While I bask in sharing the same op-ed page in the print version of the Times as David Brooks (maybe I should teach a course on humility at Yale!), there are many other very smart takes on the Amazon loss. Probably the most compelling is Rich Yeselson at Jacobin. He points out in the right publication given its now long tradition of wanting a working class movement that just doesn’t exist in America that what the nation has is a large class of labor intellectuals that are pretty well disconnected from actual workers.
To paraphrase what W. H. Auden famously wrote about Sigmund Freud, Amazon is no more a corporation now but a whole climate of opinion. Jeff Bezos, its founder and CEO, is the Andrew Carnegie of our time, the richest man in the world. A 2018 survey listed Amazon as the second-most trusted institution in the country (after the military).
In the United States in 2021, no union fight could have had more weight on the level of production and cultural reproduction than one against Amazon. But, as it happens, the weight was mostly on the level of cultural reproduction, not production. And that is a problem.
The coverage — from the mainstream outlets like the New York Times to left media — has been extraordinary, not merely centered in Bessemer but about Amazon writ large. But this is what I have called “laborism without labor.” The intellectual labor infrastructure of youngish urban leftists working in media and academia and education is ahead of the overall labor movement itself. Organizing in those sections is robust. The elite institutions of high liberalism, like the New Yorker and Harvard University, are among the most militant workplaces in America.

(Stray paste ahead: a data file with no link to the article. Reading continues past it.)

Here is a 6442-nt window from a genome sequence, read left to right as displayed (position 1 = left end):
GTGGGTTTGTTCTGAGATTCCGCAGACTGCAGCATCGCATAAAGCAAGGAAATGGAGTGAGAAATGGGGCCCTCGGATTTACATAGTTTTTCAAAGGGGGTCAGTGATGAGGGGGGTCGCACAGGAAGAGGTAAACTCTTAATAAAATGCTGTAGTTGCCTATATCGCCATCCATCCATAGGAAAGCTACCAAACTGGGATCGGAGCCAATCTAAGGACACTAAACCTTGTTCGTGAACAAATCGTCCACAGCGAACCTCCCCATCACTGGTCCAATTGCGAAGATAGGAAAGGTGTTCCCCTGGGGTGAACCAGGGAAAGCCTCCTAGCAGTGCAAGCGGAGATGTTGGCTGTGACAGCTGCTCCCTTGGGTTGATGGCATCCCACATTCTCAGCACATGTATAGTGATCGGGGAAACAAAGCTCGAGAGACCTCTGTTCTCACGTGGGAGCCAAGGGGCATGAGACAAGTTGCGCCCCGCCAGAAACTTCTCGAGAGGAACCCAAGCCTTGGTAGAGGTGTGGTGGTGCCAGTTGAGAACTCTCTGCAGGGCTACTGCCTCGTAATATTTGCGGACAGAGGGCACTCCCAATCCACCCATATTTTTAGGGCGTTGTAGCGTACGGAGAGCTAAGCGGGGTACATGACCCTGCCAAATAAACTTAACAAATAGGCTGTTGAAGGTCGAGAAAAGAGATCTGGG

This is a good thing, of course. But it’s not a mass base. Although union fights take place every day in this large country in disparate workplaces, the decline in union density continues even as labor scholarship and advocacy in books, articles, and social media grow more compelling.
I mean, I’m certainly part of that laborism world, even as I am on the executive committee of my own union. But while I reject any idea that “real work” is blue-collar work in factories, the reality is that higher education may indeed be an area that is seeing a lot of labor organizing today, but not only is it not working-class organizing, it’s not going to organize the working-class either. So what to do? The answer is to actually learn lessons from our failures.
In his enduring book Prisoners of the American Dream, Mike Davis wrote of the importance of the “sedimented historical experiences of the working class as they influenced and circumscribed its capacities for development in succeeding periods.” Davis continued: “Each generational defeat of the American labor movement disarmed it in some vital respect before the challenges and battles of the following period.”
Davis was discussing the aggregated trajectory of large labor epochs throughout the nineteenth and twentieth centuries. But discrete political and labor losses symbolized those larger generational defeats within the political economy — whether in 1877, 1886, 1894, 1919, or even the truncated victories of the CIO era and the real but stolid stasis of the postwar, high-water mark in union density.
The Bessemer debacle is a discrete defeat. But to invert Davis for a moment, Bessemer — more than the two auto plant defeats in recent years and perhaps more than the hopeful militancy recently in health care and education — might do more to buttress rather than disarm labor for the necessary fights to come. This time, may defeat lead to wisdom and determination, and may all of labor catch up to the ideological advances of laborism.
Again, read the whole, etc.